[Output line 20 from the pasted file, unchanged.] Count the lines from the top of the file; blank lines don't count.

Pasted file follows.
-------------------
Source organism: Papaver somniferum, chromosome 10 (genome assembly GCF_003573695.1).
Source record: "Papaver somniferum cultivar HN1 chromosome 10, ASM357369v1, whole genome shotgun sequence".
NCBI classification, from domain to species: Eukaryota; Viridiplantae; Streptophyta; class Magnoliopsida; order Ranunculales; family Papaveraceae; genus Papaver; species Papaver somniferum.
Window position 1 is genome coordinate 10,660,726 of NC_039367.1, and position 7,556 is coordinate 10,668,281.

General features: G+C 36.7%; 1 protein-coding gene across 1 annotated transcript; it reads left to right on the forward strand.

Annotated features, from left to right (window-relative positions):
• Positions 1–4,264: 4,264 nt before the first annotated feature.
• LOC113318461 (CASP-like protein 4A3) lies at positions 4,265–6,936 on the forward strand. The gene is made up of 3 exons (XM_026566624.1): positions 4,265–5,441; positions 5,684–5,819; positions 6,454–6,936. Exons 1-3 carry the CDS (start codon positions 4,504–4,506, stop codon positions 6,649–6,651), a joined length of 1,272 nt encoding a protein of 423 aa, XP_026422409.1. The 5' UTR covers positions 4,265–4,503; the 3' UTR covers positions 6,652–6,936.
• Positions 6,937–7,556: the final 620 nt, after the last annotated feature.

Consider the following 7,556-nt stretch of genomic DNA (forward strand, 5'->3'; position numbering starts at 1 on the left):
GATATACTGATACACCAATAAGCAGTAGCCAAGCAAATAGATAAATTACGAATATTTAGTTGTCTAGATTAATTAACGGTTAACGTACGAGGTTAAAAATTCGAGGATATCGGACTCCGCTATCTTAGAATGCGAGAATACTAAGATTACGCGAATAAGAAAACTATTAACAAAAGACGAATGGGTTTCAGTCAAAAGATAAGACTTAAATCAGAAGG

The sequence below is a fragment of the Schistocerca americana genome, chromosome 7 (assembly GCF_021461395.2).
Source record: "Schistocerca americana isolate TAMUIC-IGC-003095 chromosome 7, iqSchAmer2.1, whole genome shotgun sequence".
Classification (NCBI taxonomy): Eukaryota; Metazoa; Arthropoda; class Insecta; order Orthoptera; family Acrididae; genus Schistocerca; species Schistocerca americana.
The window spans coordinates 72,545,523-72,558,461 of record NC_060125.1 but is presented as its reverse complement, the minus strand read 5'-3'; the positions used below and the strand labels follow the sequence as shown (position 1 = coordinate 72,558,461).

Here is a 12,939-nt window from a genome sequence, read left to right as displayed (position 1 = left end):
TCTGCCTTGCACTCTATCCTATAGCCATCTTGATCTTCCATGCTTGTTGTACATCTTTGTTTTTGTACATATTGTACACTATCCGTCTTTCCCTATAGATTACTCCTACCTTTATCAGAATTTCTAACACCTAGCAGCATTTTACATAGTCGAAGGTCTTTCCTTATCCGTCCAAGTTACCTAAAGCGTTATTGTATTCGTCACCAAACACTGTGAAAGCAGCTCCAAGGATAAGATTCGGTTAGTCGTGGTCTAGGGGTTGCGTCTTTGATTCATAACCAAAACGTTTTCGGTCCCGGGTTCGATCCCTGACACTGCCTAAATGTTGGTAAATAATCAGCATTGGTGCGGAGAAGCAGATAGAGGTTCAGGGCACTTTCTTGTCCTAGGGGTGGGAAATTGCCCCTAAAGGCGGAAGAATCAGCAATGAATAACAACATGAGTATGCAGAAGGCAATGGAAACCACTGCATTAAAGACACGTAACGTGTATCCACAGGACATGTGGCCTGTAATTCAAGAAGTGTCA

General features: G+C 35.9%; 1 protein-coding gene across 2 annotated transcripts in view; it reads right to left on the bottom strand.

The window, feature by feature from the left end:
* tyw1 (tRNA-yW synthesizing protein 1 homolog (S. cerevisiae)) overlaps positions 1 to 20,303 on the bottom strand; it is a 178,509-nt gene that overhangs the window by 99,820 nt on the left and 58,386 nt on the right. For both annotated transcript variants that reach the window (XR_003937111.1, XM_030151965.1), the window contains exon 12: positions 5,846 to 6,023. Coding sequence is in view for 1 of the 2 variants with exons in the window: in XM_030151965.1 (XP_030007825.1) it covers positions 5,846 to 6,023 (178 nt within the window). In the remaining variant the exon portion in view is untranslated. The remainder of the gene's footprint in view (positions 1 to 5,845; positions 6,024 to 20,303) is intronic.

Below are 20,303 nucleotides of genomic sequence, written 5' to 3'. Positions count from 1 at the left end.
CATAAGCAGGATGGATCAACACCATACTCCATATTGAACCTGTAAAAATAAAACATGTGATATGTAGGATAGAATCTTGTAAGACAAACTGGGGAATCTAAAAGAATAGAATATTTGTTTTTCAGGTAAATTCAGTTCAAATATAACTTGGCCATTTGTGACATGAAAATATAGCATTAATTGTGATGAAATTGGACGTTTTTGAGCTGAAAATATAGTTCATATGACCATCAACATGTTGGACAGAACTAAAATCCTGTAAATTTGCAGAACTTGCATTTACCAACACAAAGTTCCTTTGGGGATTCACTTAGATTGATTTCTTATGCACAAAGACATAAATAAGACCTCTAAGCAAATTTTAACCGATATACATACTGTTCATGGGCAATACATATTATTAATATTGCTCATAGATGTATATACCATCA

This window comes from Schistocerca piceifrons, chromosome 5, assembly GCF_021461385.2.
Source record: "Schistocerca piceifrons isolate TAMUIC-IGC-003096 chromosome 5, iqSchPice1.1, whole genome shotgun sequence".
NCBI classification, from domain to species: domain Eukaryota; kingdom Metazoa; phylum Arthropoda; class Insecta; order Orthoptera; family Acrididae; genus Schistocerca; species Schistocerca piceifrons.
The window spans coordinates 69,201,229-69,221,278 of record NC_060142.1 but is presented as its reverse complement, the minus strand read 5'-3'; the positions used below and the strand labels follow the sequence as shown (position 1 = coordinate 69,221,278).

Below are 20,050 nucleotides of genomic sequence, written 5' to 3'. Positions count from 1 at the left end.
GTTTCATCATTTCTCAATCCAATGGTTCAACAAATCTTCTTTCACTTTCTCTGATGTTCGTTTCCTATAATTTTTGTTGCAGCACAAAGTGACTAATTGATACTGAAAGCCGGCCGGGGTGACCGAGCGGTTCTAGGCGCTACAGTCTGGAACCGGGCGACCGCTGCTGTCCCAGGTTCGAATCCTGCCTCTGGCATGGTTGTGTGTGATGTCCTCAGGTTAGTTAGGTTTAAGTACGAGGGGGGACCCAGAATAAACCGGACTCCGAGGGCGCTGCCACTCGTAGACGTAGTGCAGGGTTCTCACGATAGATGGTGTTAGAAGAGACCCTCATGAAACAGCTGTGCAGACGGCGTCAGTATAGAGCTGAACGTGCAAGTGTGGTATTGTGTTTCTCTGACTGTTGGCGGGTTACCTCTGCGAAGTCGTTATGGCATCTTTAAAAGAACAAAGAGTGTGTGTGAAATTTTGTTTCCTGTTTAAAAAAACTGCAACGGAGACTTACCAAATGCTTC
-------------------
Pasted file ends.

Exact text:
* tyw1 (tRNA-yW synthesizing protein 1 homolog (S. cerevisiae)) overlaps positions 1 to 20,303 on the bottom strand; it is a 178,509-nt gene that overhangs the window by 99,820 nt on the left and 58,386 nt on the right. For both annotated transcript variants that reach the window (XR_003937111.1, XM_030151965.1), the window contains exon 12: positions 5,846 to 6,023. Coding sequence is in view for 1 of the 2 variants with exons in the window: in XM_030151965.1 (XP_030007825.1) it covers positions 5,846 to 6,023 (178 nt within the window). In the remaining variant the exon portion in view is untranslated. The remainder of the gene's footprint in view (positions 1 to 5,845; positions 6,024 to 20,303) is intronic.